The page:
We all know water to be one of the healthiest things we can put in our body. Pure water supports our life force unlike any other beverage. And yet there are some important nuances to consider. Quantity, quality, temperature and timing are all critical factors.
Ayurveda always encourages us to pay more attention, and how water affects your body is actually a really important thing to notice. Drinking water, and especially excess water, can disturb digestion if taken at inopportune times. It can compromise effective processing of nutrients, creating a feeling of bloating or indigestion.
It can be tempting to seek an external guideline about the “right” amount of water to drink every day – but in truth, it depends on your digestive strength, body size, urinary system, weather, and how active you are that day.
The best guidance according to Ayurveda is to observe how much water your body actually needs on a given day, which is communicated through our reflex urge for thirst. The reflex of thirst, a true biological thirst, is the sign the body is prepared to consume water and will digest it well.
For many of us, however, the sensation of thirst is not one we are used to feeling or looking for. We may not recognize our own signs of true thirst. Getting curious about your body’s unique signals is an excellent first step of self-awareness and learning your own body’s language.
Thirst can show up as a slightly dry mouth, a feeling of lightness in the body, and a natural interest in drinking water. However, if we are habituated to drink water consistently throughout the day, we may have trained our mind to reach for the water bottle in response to other cues, like hunger, anxiety, or boredom.
In addition to the quantity of water, it also matters when we drink, especially in relation to when we eat food. Excess water can dilute our digestive enzymes and acids and reduce the effectiveness of digestion. Cold water can cause the channels of the G.I. tract to constrict, interfering with absorption and effective peristalsis.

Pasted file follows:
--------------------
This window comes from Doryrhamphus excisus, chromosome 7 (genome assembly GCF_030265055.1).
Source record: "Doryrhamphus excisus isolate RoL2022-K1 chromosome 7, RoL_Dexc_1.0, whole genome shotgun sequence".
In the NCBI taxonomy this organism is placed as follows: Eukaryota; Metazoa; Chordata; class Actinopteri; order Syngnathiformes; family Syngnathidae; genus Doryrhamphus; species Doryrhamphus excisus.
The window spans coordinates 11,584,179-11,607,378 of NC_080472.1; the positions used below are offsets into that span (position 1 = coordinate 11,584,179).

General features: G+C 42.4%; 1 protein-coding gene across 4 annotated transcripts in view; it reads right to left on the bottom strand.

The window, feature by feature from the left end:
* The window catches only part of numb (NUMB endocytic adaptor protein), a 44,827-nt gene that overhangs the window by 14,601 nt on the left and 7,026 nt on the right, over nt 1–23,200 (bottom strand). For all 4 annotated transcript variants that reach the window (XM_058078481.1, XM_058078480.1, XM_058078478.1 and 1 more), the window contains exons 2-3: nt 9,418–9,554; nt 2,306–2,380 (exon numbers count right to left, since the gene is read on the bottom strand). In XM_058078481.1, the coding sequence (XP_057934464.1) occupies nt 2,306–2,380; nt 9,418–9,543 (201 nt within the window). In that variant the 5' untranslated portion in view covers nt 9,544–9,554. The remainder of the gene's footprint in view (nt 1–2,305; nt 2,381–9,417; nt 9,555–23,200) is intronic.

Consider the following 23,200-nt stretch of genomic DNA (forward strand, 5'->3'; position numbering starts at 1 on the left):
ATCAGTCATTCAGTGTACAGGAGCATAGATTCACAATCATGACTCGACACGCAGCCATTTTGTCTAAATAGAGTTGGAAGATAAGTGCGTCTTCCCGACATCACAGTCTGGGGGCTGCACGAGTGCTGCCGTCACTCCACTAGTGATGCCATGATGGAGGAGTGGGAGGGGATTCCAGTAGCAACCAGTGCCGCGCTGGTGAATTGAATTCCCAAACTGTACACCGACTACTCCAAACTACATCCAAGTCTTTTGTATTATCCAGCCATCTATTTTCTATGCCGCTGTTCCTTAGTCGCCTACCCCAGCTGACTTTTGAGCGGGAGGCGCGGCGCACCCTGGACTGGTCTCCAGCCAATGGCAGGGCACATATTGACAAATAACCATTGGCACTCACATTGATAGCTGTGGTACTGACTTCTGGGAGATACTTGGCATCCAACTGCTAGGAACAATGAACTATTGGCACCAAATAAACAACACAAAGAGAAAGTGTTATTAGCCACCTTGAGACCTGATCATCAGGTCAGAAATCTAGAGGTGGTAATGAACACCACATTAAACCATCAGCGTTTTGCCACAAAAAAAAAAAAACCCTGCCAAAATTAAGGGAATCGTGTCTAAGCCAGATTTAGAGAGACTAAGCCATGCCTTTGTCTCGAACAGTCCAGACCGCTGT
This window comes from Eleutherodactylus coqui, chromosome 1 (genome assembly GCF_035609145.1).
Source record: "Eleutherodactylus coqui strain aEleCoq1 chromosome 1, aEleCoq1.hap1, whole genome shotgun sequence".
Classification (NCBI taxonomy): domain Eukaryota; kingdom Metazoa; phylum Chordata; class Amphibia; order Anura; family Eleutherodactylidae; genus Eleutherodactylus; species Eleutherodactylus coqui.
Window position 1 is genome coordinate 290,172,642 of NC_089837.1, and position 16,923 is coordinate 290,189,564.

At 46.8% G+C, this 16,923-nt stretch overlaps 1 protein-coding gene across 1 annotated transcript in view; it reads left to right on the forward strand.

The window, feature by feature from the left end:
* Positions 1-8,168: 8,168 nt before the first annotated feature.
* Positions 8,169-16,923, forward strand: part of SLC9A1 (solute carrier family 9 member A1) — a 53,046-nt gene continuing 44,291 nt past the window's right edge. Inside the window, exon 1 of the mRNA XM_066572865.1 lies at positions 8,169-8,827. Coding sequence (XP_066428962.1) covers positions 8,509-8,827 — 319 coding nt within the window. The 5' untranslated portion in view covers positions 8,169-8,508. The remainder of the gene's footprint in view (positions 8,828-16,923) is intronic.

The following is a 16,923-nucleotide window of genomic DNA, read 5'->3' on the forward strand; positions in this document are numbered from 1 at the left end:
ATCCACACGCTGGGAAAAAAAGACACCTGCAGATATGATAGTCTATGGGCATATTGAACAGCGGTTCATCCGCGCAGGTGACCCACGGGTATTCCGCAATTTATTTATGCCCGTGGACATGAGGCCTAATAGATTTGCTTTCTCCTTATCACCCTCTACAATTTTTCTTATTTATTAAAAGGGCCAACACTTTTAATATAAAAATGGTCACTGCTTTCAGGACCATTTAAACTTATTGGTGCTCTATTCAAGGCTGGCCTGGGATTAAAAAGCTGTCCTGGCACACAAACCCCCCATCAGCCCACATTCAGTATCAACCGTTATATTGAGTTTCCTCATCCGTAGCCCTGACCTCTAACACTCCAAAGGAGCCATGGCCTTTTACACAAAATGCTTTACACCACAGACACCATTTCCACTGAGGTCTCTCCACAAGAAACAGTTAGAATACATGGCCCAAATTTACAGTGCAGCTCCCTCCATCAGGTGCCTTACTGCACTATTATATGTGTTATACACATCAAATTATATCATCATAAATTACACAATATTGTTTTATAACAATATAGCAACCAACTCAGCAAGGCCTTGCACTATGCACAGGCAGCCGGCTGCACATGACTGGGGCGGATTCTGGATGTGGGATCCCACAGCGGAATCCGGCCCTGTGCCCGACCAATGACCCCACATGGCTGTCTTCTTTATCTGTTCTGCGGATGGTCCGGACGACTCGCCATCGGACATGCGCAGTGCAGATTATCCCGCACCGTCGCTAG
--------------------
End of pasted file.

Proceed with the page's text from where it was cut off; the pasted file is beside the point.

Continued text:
Here are some guidelines about drinking water, directly from one of the ancient texts of Ayurveda, the Astanga Hrdayam. Choose one to try over the next week and see how you feel.
- As a general rule, always drink warm water rather than cold. Warm water enhances digestion, helps remove waste matter (āma) from the body, gives a feeling of lightness, calms a cough, helps asthma and any throat ailments, cleanses the urinary bladder, and pacifies Vāta and Kapha doshas. Cold water dampens digestive power. (That being said, cold water is best if someone feels faint or dizzy, has been vomiting, has food poisoning, or is intoxicated.)
- When eating, take small sips of warm water throughout the meal to help lubricate the movement of food in the stomach and intestines. Don’t drink large gulps, as too much water will dilute the digestive juices. Small amounts of warm water interspersed with food helps the food mix well with the digestive acids and supports complete digestion of nutrients.
- Avoid drinking a large amount of water right before or right after a meal. Leave about an hour or so on either side of the meal, so excess water doesn’t interfere with the complete breakdown and absorption of food.
- If you generally have a weak appetite at meal time, which is a sign of poor overall digestive strength, then avoid drinking excess water between meals. Drink when you’re thirsty, yes, but do not encourage yourself to drink more based on the misplaced idea that more water is always good for you.
- If you are prone to irritable bowel syndrome, diarrhea, or frequent abdominal fullness/distention or bloating, then drink less fluid throughout the day. Excess fluid intake will aggravate these conditions.
For all of us, it’s generally best to drink warm water whenever we feel thirsty, so I recommend boiling water and filling a thermos or insulated water bottle to take with you throughout the day. Have warm water with your meals, including at a restaurant (I’ve learned to order “a mug of hot water” – otherwise an uninitiated server often brings the steaming liquid in a water glass, which can be hard to pick up!).
If you just can’t stand hot water, it’s still a good idea to boil it and then let it cool. This will remove impurities and make the water lighter and less likely to compromise digestion. Boiled water cooled to room temperature also pacifies pitta dosha.
Who knew drinking water could be so nuanced?! Start paying extra attention to how you feel after you drink water, and see what you notice. Like me, you may come to love warm water!